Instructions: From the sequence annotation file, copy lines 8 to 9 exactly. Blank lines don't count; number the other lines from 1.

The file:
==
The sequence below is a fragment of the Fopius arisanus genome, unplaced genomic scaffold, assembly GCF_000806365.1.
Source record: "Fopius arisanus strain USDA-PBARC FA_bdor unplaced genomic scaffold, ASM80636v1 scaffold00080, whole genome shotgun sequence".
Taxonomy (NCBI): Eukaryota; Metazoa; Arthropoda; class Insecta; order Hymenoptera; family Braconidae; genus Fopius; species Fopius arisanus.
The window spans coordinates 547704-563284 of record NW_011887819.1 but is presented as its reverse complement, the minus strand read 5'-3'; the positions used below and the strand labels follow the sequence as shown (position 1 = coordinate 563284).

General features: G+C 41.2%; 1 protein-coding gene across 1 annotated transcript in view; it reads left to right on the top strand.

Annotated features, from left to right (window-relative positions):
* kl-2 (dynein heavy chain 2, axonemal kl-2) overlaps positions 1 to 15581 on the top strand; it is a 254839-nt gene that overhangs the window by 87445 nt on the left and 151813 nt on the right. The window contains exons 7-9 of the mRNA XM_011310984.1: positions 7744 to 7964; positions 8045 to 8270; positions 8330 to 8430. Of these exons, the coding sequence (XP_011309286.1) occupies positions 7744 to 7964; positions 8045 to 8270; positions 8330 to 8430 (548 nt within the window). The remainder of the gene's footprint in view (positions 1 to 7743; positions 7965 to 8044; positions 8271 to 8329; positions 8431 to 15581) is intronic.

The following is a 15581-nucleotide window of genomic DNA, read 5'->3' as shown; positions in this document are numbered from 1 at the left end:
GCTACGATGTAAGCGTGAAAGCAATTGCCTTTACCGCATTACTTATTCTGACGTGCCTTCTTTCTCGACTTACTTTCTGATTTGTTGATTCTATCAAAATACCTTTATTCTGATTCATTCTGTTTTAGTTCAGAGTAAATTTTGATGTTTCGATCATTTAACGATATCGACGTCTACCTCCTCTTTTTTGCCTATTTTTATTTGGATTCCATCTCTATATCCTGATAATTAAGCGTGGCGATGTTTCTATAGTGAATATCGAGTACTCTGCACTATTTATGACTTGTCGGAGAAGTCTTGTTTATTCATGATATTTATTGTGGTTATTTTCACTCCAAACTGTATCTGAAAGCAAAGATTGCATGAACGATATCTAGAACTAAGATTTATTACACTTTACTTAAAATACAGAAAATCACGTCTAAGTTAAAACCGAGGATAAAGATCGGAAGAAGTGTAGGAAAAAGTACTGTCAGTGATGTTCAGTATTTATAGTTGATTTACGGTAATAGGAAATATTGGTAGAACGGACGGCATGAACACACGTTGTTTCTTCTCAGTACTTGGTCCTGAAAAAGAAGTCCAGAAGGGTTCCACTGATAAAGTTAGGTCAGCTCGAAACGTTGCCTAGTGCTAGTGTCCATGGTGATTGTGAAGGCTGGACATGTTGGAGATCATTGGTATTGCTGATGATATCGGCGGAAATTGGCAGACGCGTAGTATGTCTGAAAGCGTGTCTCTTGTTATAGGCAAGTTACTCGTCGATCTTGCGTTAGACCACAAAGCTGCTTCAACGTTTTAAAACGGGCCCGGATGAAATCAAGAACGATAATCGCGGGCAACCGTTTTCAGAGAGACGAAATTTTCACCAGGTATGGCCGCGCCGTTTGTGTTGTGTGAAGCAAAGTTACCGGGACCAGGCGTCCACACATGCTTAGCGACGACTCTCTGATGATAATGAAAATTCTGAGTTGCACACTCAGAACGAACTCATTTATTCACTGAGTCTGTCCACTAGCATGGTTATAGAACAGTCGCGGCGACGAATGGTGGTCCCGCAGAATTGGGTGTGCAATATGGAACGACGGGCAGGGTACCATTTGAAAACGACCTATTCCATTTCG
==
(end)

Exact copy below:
The following is a 15581-nucleotide window of genomic DNA, read 5'->3' as shown; positions in this document are numbered from 1 at the left end:
GCTACGATGTAAGCGTGAAAGCAATTGCCTTTACCGCATTACTTATTCTGACGTGCCTTCTTTCTCGACTTACTTTCTGATTTGTTGATTCTATCAAAATACCTTTATTCTGATTCATTCTGTTTTAGTTCAGAGTAAATTTTGATGTTTCGATCATTTAACGATATCGACGTCTACCTCCTCTTTTTTGCCTATTTTTATTTGGATTCCATCTCTATATCCTGATAATTAAGCGTGGCGATGTTTCTATAGTGAATATCGAGTACTCTGCACTATTTATGACTTGTCGGAGAAGTCTTGTTTATTCATGATATTTATTGTGGTTATTTTCACTCCAAACTGTATCTGAAAGCAAAGATTGCATGAACGATATCTAGAACTAAGATTTATTACACTTTACTTAAAATACAGAAAATCACGTCTAAGTTAAAACCGAGGATAAAGATCGGAAGAAGTGTAGGAAAAAGTACTGTCAGTGATGTTCAGTATTTATAGTTGATTTACGGTAATAGGAAATATTGGTAGAACGGACGGCATGAACACACGTTGTTTCTTCTCAGTACTTGGTCCTGAAAAAGAAGTCCAGAAGGGTTCCACTGATAAAGTTAGGTCAGCTCGAAACGTTGCCTAGTGCTAGTGTCCATGGTGATTGTGAAGGCTGGACATGTTGGAGATCATTGGTATTGCTGATGATATCGGCGGAAATTGGCAGACGCGTAGTATGTCTGAAAGCGTGTCTCTTGTTATAGGCAAGTTACTCGTCGATCTTGCGTTAGACCACAAAGCTGCTTCAACGTTTTAAAACGGGCCCGGATGAAATCAAGAACGATAATCGCGGGCAACCGTTTTCAGAGAGACGAAATTTTCACCAGGTATGGCCGCGCCGTTTGTGTTGTGTGAAGCAAAGTTACCGGGACCAGGCGTCCACACATGCTTAGCGACGACTCTCTGATGATAATGAAAATTCTGAGTTGCACACTCAGAACGAACTCATTTATTCACTGAGTCTGTCCACTAGCATGGTTATAGAACAGTCGCGGCGACGAATGGTGGTCCCGCAGAATTGGGTGTGCAATATGGAACGACGGGCAGGGTACCATTTGAAAACGACCTATTCCATTTCG